4. Porter RW. Spinal stensosis and neurogenic claudication. Spine. 1996;21:2046-2052.
  5. Akuthota V, Lento P, Sowa G. Pathogenesis of lumbar spinal stenosis pain: Why does an asymptomatic stenotic patient flare? Phys Med Rehabil Clin N Am. 2003;14:17-28.
  6. Hall S, Bartleson JD, Onofrio BM, et al. Lumbar spinal stenosis. Ann Intern Med. 1985;103:271-275.
  7. Jonsson B, Stromqvist B. Symptoms and signs in degeneration of the lumbar spine. J Bone Joint Surg Br. 1993;75B:381-385.
  8. Katz JN, Dalgas M, Stucki G, et al. Degenerative lumbar spinal stenosis. Diagnostic value of the history and physical examination. Arthritis Rheum. 1995;38:1236-1241.
  9. Richmond BJ, Ghodadra T. Imaging of spinal stenosis. Phys Med Rehabil Clin N Am. 2003:14:41-56.
  10. De Graaf I, Prak A, Bierma-Zeinstra S, et al. Diagnosis of lumbar spinal stenosis: A systematic review of the accuracy of diagnostic test. Spine. 2006;31:1168-1176.
  11. Atlas SJ, Delitto A. Spinal stenosis: Surgical versus nonsurgical treatment. Clin Orthop Rel Res. 2006;443:198-207.
  12. Whitman JM, Flynn TW, Childs JD, et al. A comparison between two physical therapy treatment programs for patients with lumbar spinal stenosis. Spine. 2006;31:254-259.
  13. Borenstein D. ACR Patient Fact Sheet. Back Pain. Available online at www.rheumatology.org/public/factsheets/backpain_new.asp?aud=pat. Last accessed July 3, 2007.
  14. Simotas AC, Dorey FJ, Hansraj KK, Cammisa F Jr. Nonoperative treatment for lumbar spinal stenosis. Spine. 2000;25:197-203.
  15. Botwin KP, Gruber RD. Lumbar epidural steroid injections in the patient with lumbar spinal stenosis. Phys Med Rehabil Clin N Am. 2003;14;121-141.
  16. Sengupta DK, Herkowitz HN. Lumbar spinal stenosis. Treatment strategies and indications for surgery. Orthop Clin North Am. 2003;34:281-295.
  17. Atlas SJ, Keller RB, Wu YA, Deyo RA, Singer DE. Long-term outcomes of surgical and nonsurgical management of lumbar spinal stenosis. Spine. 2005;30:936-943.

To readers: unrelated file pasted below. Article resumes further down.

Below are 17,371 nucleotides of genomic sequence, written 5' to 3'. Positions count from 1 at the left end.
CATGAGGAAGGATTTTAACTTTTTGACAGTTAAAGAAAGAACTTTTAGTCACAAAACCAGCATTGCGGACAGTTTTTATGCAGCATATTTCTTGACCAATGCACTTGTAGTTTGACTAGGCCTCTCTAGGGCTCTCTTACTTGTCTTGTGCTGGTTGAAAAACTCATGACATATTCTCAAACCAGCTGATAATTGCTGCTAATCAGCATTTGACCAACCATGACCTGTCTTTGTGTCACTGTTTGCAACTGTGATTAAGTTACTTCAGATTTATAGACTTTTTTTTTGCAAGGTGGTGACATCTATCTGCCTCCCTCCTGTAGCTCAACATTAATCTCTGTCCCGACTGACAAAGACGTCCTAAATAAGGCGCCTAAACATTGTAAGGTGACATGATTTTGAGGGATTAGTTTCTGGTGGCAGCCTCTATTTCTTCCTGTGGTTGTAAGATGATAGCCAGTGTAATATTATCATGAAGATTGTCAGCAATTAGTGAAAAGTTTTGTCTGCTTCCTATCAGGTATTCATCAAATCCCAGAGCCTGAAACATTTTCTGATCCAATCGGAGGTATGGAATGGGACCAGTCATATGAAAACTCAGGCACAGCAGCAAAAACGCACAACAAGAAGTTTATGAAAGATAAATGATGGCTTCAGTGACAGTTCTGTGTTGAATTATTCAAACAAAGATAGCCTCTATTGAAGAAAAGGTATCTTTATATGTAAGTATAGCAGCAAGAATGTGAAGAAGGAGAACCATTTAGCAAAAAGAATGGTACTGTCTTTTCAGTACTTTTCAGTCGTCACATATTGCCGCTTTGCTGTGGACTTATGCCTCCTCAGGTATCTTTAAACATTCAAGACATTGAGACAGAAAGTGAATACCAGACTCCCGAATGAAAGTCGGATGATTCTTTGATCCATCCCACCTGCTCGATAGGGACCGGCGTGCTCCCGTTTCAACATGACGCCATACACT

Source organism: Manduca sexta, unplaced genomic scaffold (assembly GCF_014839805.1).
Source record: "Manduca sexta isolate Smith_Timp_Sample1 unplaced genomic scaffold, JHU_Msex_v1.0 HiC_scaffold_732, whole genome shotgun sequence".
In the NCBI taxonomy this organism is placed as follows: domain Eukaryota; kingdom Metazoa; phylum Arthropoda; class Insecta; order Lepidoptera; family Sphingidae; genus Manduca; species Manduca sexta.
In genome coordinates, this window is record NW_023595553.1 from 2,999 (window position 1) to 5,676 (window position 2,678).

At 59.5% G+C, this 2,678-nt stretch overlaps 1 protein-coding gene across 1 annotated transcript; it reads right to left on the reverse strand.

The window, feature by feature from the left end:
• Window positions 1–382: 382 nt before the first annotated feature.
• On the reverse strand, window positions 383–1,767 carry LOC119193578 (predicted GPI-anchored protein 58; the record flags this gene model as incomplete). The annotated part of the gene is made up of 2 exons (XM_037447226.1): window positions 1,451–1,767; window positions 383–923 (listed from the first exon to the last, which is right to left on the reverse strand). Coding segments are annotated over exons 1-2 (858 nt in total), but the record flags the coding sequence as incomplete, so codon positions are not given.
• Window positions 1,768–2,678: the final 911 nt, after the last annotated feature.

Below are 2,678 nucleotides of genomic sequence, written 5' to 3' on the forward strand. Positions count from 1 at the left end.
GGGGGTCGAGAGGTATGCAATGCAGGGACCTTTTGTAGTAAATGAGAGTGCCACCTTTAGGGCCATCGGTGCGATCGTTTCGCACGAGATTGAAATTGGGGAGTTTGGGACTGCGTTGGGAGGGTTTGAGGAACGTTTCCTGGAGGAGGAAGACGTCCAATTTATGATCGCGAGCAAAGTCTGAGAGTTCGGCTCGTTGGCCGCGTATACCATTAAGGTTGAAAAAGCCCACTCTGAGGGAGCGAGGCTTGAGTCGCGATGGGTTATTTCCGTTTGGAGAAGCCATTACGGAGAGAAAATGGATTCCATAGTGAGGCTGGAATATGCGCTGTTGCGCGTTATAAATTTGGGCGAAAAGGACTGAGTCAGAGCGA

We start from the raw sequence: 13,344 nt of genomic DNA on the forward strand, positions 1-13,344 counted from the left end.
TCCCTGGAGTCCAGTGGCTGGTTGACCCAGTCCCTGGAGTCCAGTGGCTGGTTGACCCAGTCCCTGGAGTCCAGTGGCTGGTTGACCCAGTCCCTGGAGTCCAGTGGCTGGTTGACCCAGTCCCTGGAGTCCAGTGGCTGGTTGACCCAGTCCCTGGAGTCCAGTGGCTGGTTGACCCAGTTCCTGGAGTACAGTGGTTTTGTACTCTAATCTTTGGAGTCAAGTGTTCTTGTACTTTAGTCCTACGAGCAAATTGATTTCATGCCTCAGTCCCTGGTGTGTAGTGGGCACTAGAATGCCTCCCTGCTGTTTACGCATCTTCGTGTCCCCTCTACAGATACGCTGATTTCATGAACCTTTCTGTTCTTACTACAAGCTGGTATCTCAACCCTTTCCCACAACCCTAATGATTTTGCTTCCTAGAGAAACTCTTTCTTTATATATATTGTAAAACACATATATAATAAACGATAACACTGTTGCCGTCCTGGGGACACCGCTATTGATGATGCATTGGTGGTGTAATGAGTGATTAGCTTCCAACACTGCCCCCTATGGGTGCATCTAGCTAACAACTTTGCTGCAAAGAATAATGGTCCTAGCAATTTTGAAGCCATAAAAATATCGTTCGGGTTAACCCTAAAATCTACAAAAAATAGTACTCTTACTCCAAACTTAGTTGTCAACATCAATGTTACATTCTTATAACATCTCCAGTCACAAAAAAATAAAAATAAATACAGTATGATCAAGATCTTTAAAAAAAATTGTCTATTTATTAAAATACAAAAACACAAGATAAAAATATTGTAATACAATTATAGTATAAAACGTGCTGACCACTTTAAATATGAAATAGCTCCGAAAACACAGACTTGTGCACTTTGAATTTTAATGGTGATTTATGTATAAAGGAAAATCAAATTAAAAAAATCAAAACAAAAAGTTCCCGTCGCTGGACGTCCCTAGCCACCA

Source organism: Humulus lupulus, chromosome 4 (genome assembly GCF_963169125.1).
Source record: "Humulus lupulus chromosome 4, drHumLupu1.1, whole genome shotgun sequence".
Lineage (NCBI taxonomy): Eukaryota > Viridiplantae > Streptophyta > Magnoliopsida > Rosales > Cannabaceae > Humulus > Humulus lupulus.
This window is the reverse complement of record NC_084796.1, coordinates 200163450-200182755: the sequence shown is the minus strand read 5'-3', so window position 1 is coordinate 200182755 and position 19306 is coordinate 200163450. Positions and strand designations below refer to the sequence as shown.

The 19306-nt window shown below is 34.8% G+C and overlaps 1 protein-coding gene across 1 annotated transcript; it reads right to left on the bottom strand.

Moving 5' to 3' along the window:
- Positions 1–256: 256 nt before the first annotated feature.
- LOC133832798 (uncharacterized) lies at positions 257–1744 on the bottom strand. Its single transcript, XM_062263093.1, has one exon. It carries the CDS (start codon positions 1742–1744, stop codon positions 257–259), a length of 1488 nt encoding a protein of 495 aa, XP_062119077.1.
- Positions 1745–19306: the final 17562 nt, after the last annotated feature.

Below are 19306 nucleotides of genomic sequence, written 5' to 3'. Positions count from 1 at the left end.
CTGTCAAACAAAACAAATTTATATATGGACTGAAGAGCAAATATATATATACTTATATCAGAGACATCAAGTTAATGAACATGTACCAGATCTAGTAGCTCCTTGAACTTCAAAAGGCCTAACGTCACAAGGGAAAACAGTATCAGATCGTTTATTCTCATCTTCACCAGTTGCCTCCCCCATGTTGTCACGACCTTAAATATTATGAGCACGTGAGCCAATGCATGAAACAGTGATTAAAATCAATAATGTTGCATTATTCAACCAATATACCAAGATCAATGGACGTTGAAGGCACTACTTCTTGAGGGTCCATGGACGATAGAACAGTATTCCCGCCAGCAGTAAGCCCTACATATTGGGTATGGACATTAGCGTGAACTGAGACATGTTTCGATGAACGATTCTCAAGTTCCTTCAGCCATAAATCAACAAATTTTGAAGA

18. Airaksinen O, Herno A, Turunen V, et al. Surgical outcome of 438 patients treated surgically for lumbar spinal stenosis. Spine. 1997;22:227-228.
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    11 Articles in Volume 13, Issue #6

    Ask the Expert: Cash Patient on High-Dose Oxycodone With Negative Urine Screens
    Cluster Headache: Providing Relief for a Debilitating Disorder
    Editor’s Memo: Keeping the Trust in Difficult Times
    Gout: New Guidelines for Managing An Ancient Disease
    History of Pain: A Brief Overview of the 17th and 18th Centuries
    Letters to The Editor: Guidelines for Opioid Prescribing, Drug Legislation
    Long-term Opioids, Sickle Cell Disease, and Pain Patches
    Lumbar Spinal Stenosis: A Review of the Treatment Options and Modalities
    Malabsorption of Opioid Medications
    Non-Opioid Pharmaceutical Treatment of Cancer Pain
    Treatment of Postherpetic Neuralgia With Low Level Laser Therapy

    Lumbar Spinal Stenosis: A Review of the Treatment Options and Modalities

    By Mark M. Ishak, DO , Pamela A. Medina, DO and Leonard Goldstein, DDS, PhD
    Page 1 of 3

    Lumbar stenosis is clearly a growing problem with the aging population. There are perhaps more treatment options for this diagnosis than any other spine pathology. Goldstein et al present a concise overview of the treatment options available today. In evaluating lumbar stenosis, it is important to realize discrepancies in the terminology and understanding of the disease process.

    One common component of lumbar spinal stenosis is thickening of the ligamentum flavum. However, the etiology and pathophysiology of this finding is somewhat unclear. There has been tremendous debate as to whether the ligamentum flavum actually hypertrophies or simply buckles and becomes redundant. One large study based on measurements of disc herniation and aging found that buckling was the primary factor in thickened ligamentum flavum.1 An earlier National Institutes of Health (NIH)–sponsored study had similar findings.2 Other studies support the hypothesis that a facet degeneration alone without disc space narrowing can lead to physiologic ligament thickening.3 Furthermore, thickening occurs as a result of inflammation and fibrocartilaginous transformation can cause hypertrophy of the ligament.4 Consequently, the pathophysiology of ligament thickening is poorly understood.